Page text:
Shakespeare Interpretive Writing

This paper will be a short critical, analytical, and comparative essay (3-5 pages) that applies the elements of adaptation and reinvention that we’ve discussed in class to texts of your own choosing. You will choose one adaptation of Shakespeare not assigned in class, and write about the decisions made in its creation. This should not be simply a bullet-pointed list of differences but should engage in the whys and hows of adaptation– what motivation did the creators have in choosing to bring Shakespeare to life in the way that they did, and just as importantly, to what extent and in what ways do you think that they succeeded or failed? You will be asked to be able to write in some depth about both the adaptation you have chosen and the Shakespearean source text, and to draw from secondary sources such as scholarly articles, reviews, or even interviews with directors, actors, composers, cinematographers, etc.

 

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While you will probably have the easiest time with this assignment if you choose to work with a film, I will not make it mandatory. If you would prefer to write about a television show, a particularly inventive stage production, a comic, a musical work (like Prokofiev’s Romeo & Juliet) or even a videogame I encourage you to think outside of the box. If you have any questions about what might constitute an appropriate adaptation or have a specific idea you want to double-check, please contact me to discuss it.

 

Requirements:

Here’s a quick checklist of what I’m looking for.

Length: 3-5 pages, double-spaced. Longer is fine, shorter is strongly discouraged. I want you to really dig into fine details and be able to also stretch out to the bigger picture and that requires space.
Style: Treat this as a formal academic essay. First person is fine, but I expect complete sentences and standard MLA format, from page numbers all the way down to a tidy and organized works cited page.
Sources: Speaking of which! You should have two big obvious sources, one Shakespeare play and (at least) one adaptation. You may choose any Shakespeare play, including plays not discussed in class, but the adaptation should be something not on the syllabus. On top of that, you should also have a minimum of three secondary sources to serve as research or support for your claims. These can be anything from academic articles to reviews by professional film critics to cast and crew interviews but they should be credible and from reputable sources. A quote from a movie’s director commentary track is fine, a review from rotten tomatoes by kratom_joker_98 isn’t. I will link a style guide for citing multimedia sources, so please be sure to consult that to make sure your citations are easy to follow.
Scope: You may either focus on the macro-scale and discuss structural and thematic choices covering the entire play (for example, how European feudalism vs. Japanese feudalism inform Macbeth vs. Throne of Blood) or zero in on a specific scene (eg. the ballroom scene in Baz Luhrmann’s Romeo + Juliet) or interpretations of a particular character (Nick Bottom across several adaptations). Your choice will not effect the total page-length, so in all likelihood the more specific and focused your thesis is, the more in-depth your treatment will need to be. This is not a bad thing, and in fact could very well make your life easier!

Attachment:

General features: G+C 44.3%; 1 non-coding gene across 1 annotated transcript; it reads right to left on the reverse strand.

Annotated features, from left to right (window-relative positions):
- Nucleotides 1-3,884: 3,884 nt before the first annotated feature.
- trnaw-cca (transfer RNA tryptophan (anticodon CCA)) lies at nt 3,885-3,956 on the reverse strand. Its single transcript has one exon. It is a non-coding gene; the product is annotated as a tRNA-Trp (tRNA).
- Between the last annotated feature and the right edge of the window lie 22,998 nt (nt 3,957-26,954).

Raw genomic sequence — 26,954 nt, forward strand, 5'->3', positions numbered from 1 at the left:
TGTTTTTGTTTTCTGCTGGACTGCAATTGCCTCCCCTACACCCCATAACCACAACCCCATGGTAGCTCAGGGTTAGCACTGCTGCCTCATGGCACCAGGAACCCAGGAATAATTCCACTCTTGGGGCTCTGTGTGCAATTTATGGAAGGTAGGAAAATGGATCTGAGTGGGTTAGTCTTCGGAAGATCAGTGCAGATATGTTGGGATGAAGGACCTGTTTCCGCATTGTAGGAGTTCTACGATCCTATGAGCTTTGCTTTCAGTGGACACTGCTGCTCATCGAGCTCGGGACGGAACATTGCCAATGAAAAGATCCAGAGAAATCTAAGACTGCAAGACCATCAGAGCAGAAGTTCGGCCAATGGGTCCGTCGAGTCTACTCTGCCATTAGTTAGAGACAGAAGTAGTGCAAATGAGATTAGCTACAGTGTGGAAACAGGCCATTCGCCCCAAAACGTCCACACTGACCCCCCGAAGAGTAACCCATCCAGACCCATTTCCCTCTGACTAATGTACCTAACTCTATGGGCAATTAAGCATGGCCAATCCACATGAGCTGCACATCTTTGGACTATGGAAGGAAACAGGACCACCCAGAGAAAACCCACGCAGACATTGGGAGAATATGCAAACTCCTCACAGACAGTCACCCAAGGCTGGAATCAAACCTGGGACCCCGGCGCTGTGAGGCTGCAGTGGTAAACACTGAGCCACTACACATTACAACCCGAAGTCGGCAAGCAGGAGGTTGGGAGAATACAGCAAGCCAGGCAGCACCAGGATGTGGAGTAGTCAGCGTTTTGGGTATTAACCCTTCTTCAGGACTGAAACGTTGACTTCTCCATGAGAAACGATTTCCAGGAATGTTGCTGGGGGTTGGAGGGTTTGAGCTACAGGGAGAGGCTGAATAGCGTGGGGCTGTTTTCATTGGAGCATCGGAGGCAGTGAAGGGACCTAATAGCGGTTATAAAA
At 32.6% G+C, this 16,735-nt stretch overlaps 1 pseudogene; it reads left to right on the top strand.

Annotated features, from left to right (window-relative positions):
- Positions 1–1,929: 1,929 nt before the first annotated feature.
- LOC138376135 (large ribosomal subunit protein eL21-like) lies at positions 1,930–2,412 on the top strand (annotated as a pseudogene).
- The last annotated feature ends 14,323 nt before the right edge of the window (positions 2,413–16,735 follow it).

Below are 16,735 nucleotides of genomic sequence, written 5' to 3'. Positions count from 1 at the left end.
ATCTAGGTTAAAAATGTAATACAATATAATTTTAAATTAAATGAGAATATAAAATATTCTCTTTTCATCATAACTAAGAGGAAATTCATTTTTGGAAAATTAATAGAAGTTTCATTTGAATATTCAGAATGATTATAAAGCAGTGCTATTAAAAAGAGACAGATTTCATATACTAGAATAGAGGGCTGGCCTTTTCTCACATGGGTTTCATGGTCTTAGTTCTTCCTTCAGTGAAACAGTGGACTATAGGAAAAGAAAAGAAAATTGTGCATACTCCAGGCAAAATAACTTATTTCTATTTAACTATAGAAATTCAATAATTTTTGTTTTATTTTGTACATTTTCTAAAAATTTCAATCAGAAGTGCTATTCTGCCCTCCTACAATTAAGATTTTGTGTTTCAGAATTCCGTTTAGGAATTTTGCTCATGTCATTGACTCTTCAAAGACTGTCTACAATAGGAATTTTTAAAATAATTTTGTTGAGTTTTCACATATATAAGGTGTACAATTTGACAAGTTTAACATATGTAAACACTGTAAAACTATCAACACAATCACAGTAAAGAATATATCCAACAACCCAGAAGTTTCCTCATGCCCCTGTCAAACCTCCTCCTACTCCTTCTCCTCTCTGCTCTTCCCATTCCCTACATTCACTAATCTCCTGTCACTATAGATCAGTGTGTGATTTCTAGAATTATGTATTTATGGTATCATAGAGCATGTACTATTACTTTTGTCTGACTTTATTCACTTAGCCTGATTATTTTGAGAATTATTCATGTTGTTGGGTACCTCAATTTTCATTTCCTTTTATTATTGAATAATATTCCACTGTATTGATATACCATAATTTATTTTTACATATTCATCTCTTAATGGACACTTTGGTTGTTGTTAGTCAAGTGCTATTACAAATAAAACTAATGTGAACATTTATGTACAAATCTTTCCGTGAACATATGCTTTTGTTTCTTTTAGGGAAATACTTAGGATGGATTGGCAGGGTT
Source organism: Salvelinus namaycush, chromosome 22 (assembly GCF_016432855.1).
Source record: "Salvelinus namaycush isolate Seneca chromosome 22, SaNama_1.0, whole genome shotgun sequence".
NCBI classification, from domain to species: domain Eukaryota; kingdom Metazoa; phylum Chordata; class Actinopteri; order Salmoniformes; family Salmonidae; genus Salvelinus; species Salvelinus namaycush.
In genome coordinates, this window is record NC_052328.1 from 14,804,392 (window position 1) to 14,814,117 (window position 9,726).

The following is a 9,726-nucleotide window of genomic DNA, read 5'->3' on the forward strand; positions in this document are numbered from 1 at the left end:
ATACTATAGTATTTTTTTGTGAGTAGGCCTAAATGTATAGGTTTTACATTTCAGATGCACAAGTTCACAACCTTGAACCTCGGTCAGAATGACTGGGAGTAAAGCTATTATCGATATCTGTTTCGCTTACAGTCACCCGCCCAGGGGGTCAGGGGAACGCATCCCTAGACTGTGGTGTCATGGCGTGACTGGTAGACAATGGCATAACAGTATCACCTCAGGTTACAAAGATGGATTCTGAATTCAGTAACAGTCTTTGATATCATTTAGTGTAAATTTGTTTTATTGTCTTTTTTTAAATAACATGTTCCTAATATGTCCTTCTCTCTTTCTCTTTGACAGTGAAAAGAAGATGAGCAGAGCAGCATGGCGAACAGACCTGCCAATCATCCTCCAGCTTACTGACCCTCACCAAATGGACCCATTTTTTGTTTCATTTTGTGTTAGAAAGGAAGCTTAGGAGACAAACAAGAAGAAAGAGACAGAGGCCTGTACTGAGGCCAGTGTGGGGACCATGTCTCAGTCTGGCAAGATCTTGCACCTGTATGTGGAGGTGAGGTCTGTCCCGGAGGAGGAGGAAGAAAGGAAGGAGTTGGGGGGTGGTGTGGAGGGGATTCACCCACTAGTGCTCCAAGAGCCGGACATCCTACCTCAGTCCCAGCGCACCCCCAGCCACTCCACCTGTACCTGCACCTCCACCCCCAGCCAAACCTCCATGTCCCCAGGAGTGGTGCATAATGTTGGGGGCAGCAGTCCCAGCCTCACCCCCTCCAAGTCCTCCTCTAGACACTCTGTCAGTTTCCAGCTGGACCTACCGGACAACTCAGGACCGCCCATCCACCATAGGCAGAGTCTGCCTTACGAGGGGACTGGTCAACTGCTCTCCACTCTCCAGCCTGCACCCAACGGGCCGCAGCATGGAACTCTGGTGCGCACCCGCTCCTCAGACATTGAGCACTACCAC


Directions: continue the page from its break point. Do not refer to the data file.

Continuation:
Thesis: This should be a thesis driven paper. That means I’m not looking for a simple compare and contrast, but for an actual argument articulated early in the paper. “Julie Taymor’s A Midsummer Night’s Dream is quite different from the original play in x, y, and z ways” is not as compelling as “Julie Taymor’s A Midsummer Night’s Dream accentuates the gulf between the story’s social worlds by utilizing anachronism and class-coding.”
Methods: You should be prepared to compare, analyze, and synthesize. This means identifying and describing significant points of similarity and departure between the original play and your chosen adaptation(s), being able to speculate about why and how these differences manifest (or don’t) and finally proposing a broader meaning to them. Each of these steps should be supported by textual evidence from your primary texts as well as support from secondary sources. To offer a really basic example:
Compare: “In Hamlet everybody is a human, in The Lion King everybody is an animal.”
Analyze: “This allows the audience to quickly grasp visual short-hands about the characters (lions are noble, hyenas are cowardly but fierce) and suggests a natural hierarchy (lions are rulers)”
Synthesize: “For an audience unaccustomed to believing in the ‘divine right’ of kings, coding different animals as different social positions allows viewers to internalize the sense of established orders being subverted and disturbed by the violent death of a king.”

In other words: draw out an adaptation choice, discern that choice’s motive, and then detail the significance of that choice. If you’d like, you can also evaluate these choices. Does an adaptation succeed as a compelling and coherent text or does it fall short in some ways? Why? If you take this route, be able to point to, again, specific textual evidence to support your conclusion.

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